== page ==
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The Orthodox Jewish Day School in America. Dialogues in Faith and Study Binyomin G. Segal October 24, 2004 Based on The Strictly Orthodox Jewish Day School: Directions for the Future Complete text is available at www.bsegal.com. Background.

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the orthodox jewish day school in america

The Orthodox Jewish Day School in America

Dialogues in Faith and Study

Binyomin G. Segal

October 24, 2004

Based on

The Strictly Orthodox Jewish Day School:

Directions for the Future

Complete text is available at www.bsegal.com

background
Background

Day Schools have changed the face and the future of Orthodox Judaism in the United States.

  • Day school is now seen as the traditional form of Jewish Education within the Orthodox community.
  • Day schools have existed for about 100 years.
questions
Questions
  • Are the day schools we have, the best possible Jewish education?
  • How have changing conditions, in America generally and in the American Jewish community, affected both the schools we might have and the schools we might want?
outline
Outline
  • Traditional Jewish construction of education
  • Historical development of the modern day school
  • Description of new social realities
  • Recommendations for school improvement
outline5
Outline
  • Traditional Jewish construction of education
  • Historical development of the modern day school
  • Description of new social realities
  • Recommendations for school improvement
components of jewish education
Components of Jewish Education
  • Limud HaTorah - Academic study of Torah
  • Chinuch - Practice of adult responsibilites as a child
  • Umanus - Vocational training
limud
Limud

Although primarily academic, it has a moral component and can only be taught by a teacher that is “like an angel”. The academic study of Torah without a moral component is not viewed as true Torah study.

limud8
Limud

Classically it is a parental responsibility but since the time of the Talmud, the preferred method of fulfilling this responsibility has been with communal schooling.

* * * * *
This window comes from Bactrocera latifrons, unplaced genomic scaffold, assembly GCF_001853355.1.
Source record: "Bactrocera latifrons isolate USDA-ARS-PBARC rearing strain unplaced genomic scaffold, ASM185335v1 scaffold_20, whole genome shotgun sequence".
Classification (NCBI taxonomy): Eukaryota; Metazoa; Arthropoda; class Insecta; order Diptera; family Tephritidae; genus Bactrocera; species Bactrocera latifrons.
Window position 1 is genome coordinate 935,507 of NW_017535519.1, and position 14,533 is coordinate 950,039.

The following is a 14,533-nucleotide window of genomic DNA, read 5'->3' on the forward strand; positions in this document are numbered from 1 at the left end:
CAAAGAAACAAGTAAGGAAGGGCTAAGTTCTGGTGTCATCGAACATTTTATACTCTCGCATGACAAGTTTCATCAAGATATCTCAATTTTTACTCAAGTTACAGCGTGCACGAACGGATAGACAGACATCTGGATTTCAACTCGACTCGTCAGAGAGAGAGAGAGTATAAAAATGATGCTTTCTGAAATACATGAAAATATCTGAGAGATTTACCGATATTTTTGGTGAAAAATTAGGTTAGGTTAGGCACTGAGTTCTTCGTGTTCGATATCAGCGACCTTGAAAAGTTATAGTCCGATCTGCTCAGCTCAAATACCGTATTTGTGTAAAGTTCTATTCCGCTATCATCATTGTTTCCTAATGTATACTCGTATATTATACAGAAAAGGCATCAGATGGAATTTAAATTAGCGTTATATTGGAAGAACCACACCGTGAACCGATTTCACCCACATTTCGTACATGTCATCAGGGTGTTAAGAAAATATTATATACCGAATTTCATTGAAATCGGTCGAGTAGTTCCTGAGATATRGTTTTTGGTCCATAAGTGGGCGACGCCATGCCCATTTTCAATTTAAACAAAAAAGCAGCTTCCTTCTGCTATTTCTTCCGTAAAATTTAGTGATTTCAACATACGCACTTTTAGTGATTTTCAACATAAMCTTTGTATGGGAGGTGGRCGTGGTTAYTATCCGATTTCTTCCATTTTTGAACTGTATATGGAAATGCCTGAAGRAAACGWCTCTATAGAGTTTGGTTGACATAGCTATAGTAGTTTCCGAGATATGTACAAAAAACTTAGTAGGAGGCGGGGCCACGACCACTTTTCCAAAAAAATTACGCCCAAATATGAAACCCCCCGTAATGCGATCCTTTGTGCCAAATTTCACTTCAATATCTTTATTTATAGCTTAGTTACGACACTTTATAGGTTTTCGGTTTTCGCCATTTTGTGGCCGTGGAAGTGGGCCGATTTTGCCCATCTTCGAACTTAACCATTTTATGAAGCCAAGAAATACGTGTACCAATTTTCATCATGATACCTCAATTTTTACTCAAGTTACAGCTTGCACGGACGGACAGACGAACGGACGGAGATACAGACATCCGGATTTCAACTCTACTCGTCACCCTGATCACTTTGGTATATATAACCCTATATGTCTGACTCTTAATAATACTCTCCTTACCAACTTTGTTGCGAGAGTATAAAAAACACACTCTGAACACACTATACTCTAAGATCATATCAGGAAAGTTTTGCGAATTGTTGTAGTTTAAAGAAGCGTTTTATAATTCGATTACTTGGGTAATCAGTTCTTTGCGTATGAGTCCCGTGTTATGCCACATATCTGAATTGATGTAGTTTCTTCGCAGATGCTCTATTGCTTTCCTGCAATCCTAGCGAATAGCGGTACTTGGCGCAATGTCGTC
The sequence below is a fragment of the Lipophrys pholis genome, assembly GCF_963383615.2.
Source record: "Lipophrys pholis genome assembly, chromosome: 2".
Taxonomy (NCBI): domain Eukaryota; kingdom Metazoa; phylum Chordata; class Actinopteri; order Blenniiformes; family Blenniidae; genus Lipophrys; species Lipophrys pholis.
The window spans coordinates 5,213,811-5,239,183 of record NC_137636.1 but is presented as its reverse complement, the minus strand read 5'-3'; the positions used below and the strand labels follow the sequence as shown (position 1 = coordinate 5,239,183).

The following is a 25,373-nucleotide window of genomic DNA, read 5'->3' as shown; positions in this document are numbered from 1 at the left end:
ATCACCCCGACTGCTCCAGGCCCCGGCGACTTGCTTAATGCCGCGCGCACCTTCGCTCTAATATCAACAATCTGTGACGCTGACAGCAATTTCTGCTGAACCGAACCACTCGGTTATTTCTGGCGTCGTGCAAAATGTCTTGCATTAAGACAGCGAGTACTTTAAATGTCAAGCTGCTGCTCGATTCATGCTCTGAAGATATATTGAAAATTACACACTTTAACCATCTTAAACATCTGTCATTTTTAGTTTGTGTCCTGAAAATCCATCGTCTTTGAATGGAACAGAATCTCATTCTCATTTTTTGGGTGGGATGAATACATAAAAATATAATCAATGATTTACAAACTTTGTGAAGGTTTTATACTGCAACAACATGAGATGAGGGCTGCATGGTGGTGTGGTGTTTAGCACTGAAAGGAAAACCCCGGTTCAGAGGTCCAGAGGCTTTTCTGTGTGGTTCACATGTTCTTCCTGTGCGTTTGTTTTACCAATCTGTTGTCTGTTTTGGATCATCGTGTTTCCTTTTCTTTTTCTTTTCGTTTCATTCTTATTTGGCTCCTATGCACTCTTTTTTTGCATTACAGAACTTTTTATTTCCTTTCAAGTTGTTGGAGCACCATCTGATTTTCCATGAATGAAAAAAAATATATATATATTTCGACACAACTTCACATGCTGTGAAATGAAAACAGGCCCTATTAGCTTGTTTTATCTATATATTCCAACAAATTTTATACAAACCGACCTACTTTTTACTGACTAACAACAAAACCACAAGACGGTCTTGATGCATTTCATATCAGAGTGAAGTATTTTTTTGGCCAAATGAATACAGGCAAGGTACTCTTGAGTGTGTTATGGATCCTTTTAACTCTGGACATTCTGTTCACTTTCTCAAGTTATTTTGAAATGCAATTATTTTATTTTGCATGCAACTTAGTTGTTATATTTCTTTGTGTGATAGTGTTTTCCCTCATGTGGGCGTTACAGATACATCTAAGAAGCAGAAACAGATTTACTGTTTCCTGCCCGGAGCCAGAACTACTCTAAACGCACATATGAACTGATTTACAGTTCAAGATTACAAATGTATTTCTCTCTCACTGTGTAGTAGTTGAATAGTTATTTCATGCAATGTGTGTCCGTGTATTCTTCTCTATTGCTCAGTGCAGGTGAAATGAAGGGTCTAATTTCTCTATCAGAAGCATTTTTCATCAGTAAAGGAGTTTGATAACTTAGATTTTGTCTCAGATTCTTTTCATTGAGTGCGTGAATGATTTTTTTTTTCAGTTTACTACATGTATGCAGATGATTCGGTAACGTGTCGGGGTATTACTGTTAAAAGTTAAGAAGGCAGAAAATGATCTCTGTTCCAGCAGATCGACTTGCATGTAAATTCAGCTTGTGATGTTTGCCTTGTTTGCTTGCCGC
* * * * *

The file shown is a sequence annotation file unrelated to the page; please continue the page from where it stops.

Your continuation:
• It was seen as the communities responsibility to guarantee the child’s right to a Torah education. Children with parents were forced to sacrifice the quality of their education in order to ensure universal education.
limud9
Limud

Educators are acting “in loco parentis”.

  • Teachers are expected to give a tremendous amount of individual attention to each student.
limud curriculum
Limud - Curriculum

3-5 character recognition and reading development

5-10 study of the Biblical texts

10-15 add study of Jewish law and beliefs

Over 15 add synthesis and analysis to study

limud curriculum11
Limud - Curriculum

This curriculum has rarely been followed, but since its description, has been referred to as the preferred curriculum.

chinuch
Chinuch

The expectation that the child would perform the religious and moral duties that he or she was capable of performing.

Although primarily a parental responsibility, this duty has always been shared by the community.

A parent has the obligation to provide opportunities to the child to perform moral and religious acts, based on the child’s development and ability.

umanus
Umanus

Parental responsibility that has (until modern times) never been shared by the community.

Must be taught within a moral and religious environment (physical and moral risks to the child).

components of jewish education14
Components of Jewish Education
  • Limud HaTorah - Academic study of Torah
  • Chinuch - Practice of adult responsibilites as a child
  • Umanus - Vocational training
  • All of them share a need for a protected Jewish space!
outline15
Outline
  • Traditional Jewish construction of education
  • Historical development of the modern day school
  • Description of new social realities
  • Recommendations for school improvement
historical development
Historical Development
  • Europe before WWI
  • Changes in Europe after WWI
  • Pioneer American Day Schools (1880-1916)
  • Emergence of the Modern Day School (1917-1939)
  • Great Expansion (1940-1964)
  • Growth and Diversity (1965-2000)
europe before wwi
Europe before WWI
  • Limud was in the “cheder”.
  • Chinuch was in the community: small, closed communities provided good opportunities to convey values.
  • Umanus was by apprenticeship.
cheder before wwi
“Cheder” before WWI
  • Boys only
  • Exclusively Jewish material
  • Terminal by 10 or 13
  • One room school house
  • 10 hour day with as little as 1/2 hour of instruction
europe after wwi
Europe after WWI

Compulsory secular education forced Jewish groups to include secular education in their schools - much like a day school.

  • 14 hours per week of secular study
  • 18-22 hours per week of Jewish study
  • Introduction of schools for Jewish girls
  • Attempts at keeping the secular teaching a protected space
    • Polish Jews train secular teachers
    • Russian Jews attempt to bribe non-Jewish teachers not to teach
us context
US Context